SEOUL -- South Korea's Hyundai auto group tied up with Next Hydrogen, a Canadian company specializing in water electrolysis technology, to develop a cost-efficient solution for the production of green hydrogen by using an alkaline water electrolysis system. After a pilot test in 2022, the two sides agreed to explore potential technological applications and commercial arrangements.
Green hydrogen is produced using water electrolysis powered by renewable energies. Water electrolysis, an important process to produce hydrogen. Due to high production costs, hydrogen companies are researching ways to advance water electrolysis technologies for producing green hydrogen more economically.
Next Hydrogen and the Hyundai auto group will jointly develop an alkaline water electrolysis system and its related stack. The alkaline water electrolysis system can produce large-scale hydrogen and use relatively inexpensive catalysts. It electrolyzes water using an alkaline electrolyte such as potassium hydroxide (KOH) or sodium hydroxide (NaOH). The enhanced performance of stacks can be operated at high current density and produce green hydrogen economically.
The auto group said an alkaline water electrolysis system equipped with a stack capable of carrying high current density can achieve higher economic efficiency by producing more hydrogen while taking up the same area. The group's component technology related to electrodes, bipolar plates and current collectors would be combined with Next Hydrogen’s design technology. Hyundai would oversee the test performance of the new stack.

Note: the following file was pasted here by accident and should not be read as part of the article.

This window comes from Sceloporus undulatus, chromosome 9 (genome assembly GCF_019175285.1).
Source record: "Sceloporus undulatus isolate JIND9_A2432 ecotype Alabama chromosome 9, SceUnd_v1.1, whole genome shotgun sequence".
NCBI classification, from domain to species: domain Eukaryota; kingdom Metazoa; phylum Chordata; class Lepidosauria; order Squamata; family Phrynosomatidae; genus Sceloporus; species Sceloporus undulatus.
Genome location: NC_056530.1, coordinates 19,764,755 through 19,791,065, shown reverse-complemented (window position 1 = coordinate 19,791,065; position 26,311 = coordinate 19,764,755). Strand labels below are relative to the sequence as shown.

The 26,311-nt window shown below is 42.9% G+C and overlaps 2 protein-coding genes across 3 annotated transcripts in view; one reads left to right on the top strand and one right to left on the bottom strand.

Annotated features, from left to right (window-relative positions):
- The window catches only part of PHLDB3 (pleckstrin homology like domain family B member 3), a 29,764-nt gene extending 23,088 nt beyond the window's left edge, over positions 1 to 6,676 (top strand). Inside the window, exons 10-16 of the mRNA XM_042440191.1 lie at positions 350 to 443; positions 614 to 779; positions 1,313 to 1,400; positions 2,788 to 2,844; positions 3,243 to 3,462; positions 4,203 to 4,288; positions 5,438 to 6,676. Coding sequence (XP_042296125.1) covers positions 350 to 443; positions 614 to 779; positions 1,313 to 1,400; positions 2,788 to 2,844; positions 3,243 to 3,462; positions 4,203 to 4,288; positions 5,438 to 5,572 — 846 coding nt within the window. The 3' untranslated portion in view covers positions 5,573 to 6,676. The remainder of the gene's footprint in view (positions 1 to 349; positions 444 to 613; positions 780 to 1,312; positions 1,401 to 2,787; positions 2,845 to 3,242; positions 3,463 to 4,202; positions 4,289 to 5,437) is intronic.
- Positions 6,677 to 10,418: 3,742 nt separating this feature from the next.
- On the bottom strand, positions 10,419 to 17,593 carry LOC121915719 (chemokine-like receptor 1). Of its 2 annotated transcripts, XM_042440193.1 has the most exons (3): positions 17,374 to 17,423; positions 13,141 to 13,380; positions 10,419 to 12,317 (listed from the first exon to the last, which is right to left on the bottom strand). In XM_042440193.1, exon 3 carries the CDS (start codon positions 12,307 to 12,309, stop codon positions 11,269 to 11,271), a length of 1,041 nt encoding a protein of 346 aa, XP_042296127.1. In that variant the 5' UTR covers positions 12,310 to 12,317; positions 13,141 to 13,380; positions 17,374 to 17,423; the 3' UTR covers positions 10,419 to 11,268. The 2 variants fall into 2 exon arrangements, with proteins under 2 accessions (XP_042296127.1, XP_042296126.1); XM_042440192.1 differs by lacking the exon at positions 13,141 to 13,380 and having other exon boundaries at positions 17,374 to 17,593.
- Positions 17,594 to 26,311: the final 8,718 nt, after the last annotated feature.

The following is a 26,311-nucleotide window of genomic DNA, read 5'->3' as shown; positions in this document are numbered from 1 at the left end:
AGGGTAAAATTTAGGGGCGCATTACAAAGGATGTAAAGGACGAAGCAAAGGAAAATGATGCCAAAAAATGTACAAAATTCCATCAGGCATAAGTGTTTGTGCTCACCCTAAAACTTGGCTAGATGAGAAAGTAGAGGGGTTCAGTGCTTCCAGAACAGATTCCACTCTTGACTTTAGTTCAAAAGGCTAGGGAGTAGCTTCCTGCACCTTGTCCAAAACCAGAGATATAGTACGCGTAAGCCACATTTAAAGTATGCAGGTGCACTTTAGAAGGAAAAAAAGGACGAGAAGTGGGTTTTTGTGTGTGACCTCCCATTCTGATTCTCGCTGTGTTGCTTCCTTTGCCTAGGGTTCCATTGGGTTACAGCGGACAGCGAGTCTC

"This partnership is expected to accelerate efforts to address the incredible emerging opportunities in sustainable transportation globally," Next Hydrogen CEO Raveel Afzaal said in a statement on July 9. The partnership underlines the auto group's push for the establishment of a robust hydrogen industry ecosystem.
"This partnership is another leap forward for our hydrogen business and will be our first step into the alkaline water electrolysis market," said Oh Jae-hyuk, who heads the auto group's energy business development. Hyundai has stepped up efforts to develop a next-generation hydrogen fuel cell system that can be applied to various forms of mobility such as urban air mobility, automobiles, vessels and trains.
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